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'Increasing concern' over questionable fertility treatment

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The UK's fertility watchdog and several leading experts are becoming “increasingly concerned” over private clinics that are offering questionable and "widely discredited" treatments.

In a series of enlightening interviews published by The Independent, experts claim clinics are handing out "expensive, potentially harmful stuff like Smarties", giving "false hope", and selling expensive add-ons despite little evidence that some of them work.

Lacks scientific rationale

A Cambridge University immunologist has stated the use of immune-suppressant drugs in treatments lacks scientific rationale and violates the profession's golden rule: 'do no harm'.

In a paper published in the journal Human Reproduction last year, Professor Ashley Moffett and a colleague at Cambridge University wrote: "Despite the lack of scientific rationale and advice from clinical governing bodies, such as the Human Fertilisation and Embryology Authority, an increasing range of tests and therapies are still offered to women undergoing IVF or attending recurrent miscarriage clinics based on the myth that uterine NK cells need suppressing to prevent damage to the embryo."

In an interview for The Independent, hinting at the exploitative nature of some private clinics, she added: "I think these women are quite obviously, one understands, desperate, and they will try anything."

Fertility watchdog the Human Fertilisation & Embryologist Authority (HFEA) says: "The theory behind reproductive immunology has been widely discredited, and there is no evidence that immune-suppressive therapies improve your chance of getting pregnant."

'Subjected to harm'

A number of other experts have questioned additional techniques widely available in private clinics such as pre-implantation genetic screening, intrauterine insemination for women with unexplained infertility, the use of time-lapse photography, and the freezing of embryos.

Professor Martin Johnson, Emeritus Professor of Reproductive Sciences at Cambridge University said there was "a lack of scientific rigour" behind some fertility treatments.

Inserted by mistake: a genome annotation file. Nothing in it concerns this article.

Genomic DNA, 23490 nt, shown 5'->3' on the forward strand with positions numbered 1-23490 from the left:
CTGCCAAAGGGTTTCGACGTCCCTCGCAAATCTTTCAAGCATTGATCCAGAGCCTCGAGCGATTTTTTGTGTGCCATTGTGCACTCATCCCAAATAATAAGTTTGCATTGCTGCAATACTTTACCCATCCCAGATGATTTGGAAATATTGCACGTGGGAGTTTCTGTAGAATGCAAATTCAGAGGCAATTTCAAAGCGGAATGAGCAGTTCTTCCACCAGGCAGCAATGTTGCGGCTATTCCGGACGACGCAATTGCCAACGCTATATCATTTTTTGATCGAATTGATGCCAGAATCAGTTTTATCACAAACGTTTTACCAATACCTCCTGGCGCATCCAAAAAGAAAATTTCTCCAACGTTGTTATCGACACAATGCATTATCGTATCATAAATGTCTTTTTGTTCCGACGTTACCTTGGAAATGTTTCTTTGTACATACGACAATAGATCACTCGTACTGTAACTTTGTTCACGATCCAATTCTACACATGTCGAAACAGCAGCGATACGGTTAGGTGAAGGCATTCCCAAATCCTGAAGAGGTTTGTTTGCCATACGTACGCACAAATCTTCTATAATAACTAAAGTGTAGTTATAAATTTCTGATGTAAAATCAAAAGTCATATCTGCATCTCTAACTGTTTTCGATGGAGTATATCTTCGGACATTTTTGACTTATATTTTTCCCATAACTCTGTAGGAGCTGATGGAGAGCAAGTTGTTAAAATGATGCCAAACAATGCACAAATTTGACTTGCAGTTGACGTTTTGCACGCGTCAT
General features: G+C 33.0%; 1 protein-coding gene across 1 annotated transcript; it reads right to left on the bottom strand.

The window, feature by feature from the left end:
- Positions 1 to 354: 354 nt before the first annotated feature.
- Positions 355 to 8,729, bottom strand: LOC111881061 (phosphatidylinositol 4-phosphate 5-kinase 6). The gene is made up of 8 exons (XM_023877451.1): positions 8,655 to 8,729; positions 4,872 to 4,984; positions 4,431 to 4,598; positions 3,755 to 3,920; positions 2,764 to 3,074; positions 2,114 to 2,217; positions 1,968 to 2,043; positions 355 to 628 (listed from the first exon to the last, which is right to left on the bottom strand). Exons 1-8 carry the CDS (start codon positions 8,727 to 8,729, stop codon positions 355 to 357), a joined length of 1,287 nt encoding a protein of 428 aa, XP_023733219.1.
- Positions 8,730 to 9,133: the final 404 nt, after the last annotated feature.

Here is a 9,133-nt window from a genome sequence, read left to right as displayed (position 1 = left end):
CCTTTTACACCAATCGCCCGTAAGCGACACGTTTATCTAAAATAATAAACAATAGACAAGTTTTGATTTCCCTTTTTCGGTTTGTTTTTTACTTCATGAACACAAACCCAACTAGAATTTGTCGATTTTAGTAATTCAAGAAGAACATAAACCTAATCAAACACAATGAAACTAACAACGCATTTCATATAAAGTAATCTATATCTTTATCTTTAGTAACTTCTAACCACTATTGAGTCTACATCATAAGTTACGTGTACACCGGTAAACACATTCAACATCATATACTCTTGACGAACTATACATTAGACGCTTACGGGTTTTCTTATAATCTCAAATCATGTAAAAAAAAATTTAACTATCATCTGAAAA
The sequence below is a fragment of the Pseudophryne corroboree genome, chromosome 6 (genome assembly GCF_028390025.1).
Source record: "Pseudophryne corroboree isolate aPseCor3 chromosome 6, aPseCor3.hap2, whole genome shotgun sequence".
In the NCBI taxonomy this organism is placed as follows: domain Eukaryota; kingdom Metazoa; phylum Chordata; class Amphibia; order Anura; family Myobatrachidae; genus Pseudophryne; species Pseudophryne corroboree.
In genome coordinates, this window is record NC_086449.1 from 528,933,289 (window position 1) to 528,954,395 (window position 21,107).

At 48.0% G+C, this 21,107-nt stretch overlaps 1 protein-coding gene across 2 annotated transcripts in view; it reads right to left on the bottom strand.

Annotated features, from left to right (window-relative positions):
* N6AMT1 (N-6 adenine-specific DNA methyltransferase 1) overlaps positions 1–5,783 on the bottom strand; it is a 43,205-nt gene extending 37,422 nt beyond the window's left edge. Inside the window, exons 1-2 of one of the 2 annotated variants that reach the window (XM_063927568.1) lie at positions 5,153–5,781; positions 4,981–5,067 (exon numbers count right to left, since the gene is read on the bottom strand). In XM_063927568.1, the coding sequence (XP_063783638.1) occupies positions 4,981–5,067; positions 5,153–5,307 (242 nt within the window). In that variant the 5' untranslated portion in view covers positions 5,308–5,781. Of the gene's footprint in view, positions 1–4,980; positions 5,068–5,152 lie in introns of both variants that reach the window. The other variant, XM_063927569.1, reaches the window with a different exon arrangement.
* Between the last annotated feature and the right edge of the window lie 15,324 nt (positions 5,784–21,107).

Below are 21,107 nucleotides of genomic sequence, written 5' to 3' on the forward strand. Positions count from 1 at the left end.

He also said: "What it means is the treatment could be making their situation worse and certainly not improving it - and is costing them money. It's all about anecdotal evidence or no objective evidence."

Yacoub Khalaf, director of the Assisted Conception Unit at Guy's and St Thomas' Hospital, believes that most of those working in private fertility clinics are "very decent and honest people".

However, he has called for the industry to undergo more "rigorous checks", after saying: "At best, patients are subject to exploitation; at worst, patients are being subjected to harm."

Despite regular claims for and declarations of scientific breakthroughs and new techniques, advancements have only been moderate. Between 2003 and 2013, the average birth rate from IVF rose from about 20% per cycle of treatment, to 26.5%.

And one expert has revealed half of the people undergoing treatment do not actually need any help to have a baby.

'Increasing concern'

Responding to the concerns raised by experts, the HFEA's Chair Sally Cheshire said the majority of clinics provide excellent care and would work with scientists and the industry to "provide accurate and easy-to-understand information about these new treatments".

However, expressing concern she added: "We are becoming increasingly concerned about IVF treatment 'add-ons' without a strong evidence base being offered at some clinics.

"We know from talking to patients that they can find navigating the IVF process difficult and the offer of 'add-ons' can increase their confusion, and the cost of their treatment. 

"Patients are often not sure whether they need the additional treatments but worry that they could regret not making every attempt they can to get pregnant."

Guidance for Christian couples considering IVF

About one in seven couples have difficulty conceiving - and Christians are not immune. Christian Medical Fellowship have published a booklet, for just £3, which seeks to present the biblical ethics related to IVF clearly and compassionately, helping partners to have conversations as they walk the painful road of infertility. 

Related Links: 
Guidance for Christian couples considering IVF (Christian Medical Fellowship) 
Private fertility clinics offer treatments that are 'widely discredited', 'hotly debated' and 'sound like a good idea' (Independent)
Fertility watchdog ‘increasingly concerned’ about dubious treatments sold by private clinics as experts warn childless couples are being exploited (Independent)
IVF clinics must not be allowed to exploit childless families for profit (Independent)


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